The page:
Federal housing legislation and the built environment
      Thursday, July 16, 12:30-1:30 p.m.
      From the creation of the Federal Housing Administration in 1934 through
      the HOPE VI program of the last decade, federal housing legislation has
      had a tremendous impact on cities and regions. Doug Shoemaker of San
      Francisco's Mayor's Office of Housing, Dianne Spaulding of the Non-Profit
      Housing Association of Northern California, John Stewart of John Stewart
      Company, and Victor Rubin from PolicyLink explore the role the federal
      government has played in housing over the past century.

      From class war to class coalition
      Tuesday, July 21, 12:30-1:30 p.m.
      Labor strife and class conflict characterized much of San Francisco's
      early history. But the post-war period saw the emergence of pro-growth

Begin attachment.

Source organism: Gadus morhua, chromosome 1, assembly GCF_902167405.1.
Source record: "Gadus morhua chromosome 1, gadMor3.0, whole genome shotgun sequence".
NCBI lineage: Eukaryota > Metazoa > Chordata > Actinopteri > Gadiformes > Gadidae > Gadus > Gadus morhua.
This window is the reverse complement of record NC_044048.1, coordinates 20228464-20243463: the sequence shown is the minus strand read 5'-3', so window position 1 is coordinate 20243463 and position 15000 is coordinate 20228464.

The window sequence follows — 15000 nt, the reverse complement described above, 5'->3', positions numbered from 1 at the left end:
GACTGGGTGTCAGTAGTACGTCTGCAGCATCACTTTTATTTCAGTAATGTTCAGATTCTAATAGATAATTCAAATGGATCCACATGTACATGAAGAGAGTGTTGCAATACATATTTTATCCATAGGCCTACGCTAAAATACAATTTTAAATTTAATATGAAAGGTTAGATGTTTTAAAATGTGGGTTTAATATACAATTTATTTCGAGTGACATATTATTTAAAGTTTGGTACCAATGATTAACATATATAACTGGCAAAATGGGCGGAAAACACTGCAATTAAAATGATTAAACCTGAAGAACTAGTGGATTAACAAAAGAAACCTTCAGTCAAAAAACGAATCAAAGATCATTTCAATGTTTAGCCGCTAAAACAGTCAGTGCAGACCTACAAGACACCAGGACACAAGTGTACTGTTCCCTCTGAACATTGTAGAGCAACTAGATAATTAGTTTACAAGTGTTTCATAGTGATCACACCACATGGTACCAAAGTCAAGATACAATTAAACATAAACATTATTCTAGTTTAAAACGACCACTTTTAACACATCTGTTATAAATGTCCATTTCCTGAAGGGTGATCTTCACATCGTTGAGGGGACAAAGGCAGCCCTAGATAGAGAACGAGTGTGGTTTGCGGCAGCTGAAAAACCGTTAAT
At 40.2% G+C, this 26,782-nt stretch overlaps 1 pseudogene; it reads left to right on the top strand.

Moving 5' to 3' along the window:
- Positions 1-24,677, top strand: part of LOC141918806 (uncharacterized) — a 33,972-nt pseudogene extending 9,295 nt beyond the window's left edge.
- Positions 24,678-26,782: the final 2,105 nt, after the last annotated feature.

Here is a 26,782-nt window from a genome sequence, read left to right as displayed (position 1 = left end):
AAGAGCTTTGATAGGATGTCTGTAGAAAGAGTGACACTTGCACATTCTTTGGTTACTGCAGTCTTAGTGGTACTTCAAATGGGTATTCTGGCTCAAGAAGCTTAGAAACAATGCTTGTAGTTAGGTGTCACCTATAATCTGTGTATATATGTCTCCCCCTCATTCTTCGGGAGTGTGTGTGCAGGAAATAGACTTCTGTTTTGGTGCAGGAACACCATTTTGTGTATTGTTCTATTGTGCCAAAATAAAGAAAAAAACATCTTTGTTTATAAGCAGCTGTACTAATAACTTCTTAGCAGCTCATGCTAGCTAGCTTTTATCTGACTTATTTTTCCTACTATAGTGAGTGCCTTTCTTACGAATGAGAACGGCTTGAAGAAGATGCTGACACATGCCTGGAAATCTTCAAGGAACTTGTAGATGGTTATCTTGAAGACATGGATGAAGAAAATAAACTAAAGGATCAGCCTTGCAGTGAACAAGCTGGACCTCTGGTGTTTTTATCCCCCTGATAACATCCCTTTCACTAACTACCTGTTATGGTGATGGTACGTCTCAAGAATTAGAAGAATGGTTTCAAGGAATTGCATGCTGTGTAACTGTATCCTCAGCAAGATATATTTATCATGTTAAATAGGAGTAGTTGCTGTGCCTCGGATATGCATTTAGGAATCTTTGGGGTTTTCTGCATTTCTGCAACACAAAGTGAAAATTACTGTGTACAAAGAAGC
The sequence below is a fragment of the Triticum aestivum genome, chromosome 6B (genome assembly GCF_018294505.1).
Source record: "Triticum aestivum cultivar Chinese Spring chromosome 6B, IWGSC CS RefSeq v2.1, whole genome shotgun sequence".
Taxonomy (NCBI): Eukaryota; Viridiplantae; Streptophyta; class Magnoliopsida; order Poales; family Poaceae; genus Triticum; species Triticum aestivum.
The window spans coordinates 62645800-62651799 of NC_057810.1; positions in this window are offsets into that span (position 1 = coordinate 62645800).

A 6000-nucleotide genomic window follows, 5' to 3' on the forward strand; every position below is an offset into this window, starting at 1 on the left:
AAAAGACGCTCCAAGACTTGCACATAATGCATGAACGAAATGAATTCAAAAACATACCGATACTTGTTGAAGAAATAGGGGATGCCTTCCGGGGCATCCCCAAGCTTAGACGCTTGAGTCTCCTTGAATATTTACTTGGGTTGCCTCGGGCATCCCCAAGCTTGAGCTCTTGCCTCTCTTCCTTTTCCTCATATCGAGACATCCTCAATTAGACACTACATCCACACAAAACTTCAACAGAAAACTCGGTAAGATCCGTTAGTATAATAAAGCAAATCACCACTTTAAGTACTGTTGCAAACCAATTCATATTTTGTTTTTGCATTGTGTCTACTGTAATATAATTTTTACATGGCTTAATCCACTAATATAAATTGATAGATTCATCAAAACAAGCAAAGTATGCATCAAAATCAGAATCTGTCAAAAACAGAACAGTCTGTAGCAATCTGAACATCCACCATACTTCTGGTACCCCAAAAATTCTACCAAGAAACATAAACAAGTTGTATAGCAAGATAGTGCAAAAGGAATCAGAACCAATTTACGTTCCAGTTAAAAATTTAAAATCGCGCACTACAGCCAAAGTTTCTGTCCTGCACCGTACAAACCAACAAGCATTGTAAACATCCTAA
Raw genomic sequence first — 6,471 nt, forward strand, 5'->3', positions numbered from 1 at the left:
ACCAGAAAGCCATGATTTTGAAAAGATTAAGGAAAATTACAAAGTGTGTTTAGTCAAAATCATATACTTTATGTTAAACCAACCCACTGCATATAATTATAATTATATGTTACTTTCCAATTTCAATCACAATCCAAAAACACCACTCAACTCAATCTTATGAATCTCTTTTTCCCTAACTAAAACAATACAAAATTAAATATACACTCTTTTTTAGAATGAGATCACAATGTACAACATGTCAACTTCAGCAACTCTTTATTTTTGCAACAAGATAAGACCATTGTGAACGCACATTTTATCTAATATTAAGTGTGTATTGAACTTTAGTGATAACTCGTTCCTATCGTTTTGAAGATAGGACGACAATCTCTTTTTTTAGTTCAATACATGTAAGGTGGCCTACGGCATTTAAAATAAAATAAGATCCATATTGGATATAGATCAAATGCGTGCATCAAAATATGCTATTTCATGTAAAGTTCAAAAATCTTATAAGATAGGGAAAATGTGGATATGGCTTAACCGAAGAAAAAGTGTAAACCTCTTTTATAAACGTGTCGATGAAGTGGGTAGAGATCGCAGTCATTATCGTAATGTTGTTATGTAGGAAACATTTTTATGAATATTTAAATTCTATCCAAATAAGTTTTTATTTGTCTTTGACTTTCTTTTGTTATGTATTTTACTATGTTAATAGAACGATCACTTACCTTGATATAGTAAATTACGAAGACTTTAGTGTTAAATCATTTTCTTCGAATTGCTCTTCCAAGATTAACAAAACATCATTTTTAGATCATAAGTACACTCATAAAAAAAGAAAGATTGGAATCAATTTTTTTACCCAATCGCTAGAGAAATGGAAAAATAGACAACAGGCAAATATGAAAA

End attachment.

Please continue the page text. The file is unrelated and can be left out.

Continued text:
coalitions of business, government and labor. William Issel, professor of
      history emeritus at San Francisco State University, discusses the
      emergence of growth liberalism in San Francisco.

      High Modernism in San Francisco
      Wednesday, July 22, 12:30-1:30 p.m.
      Limited to 20 SPUR members; RSVP to tours@....
      John Kriken of Skidmore, Owings & Merrill leads a tour of some of the most
      distinctive and emblematic examples of Modernist architecture and urban
      design in San Francisco, including the Crown-Zellerbach Building and the
      Golden Gateway development.

      From urban renewal to contextual planning
      Thursday, July 23, 12:30-1:30 p.m.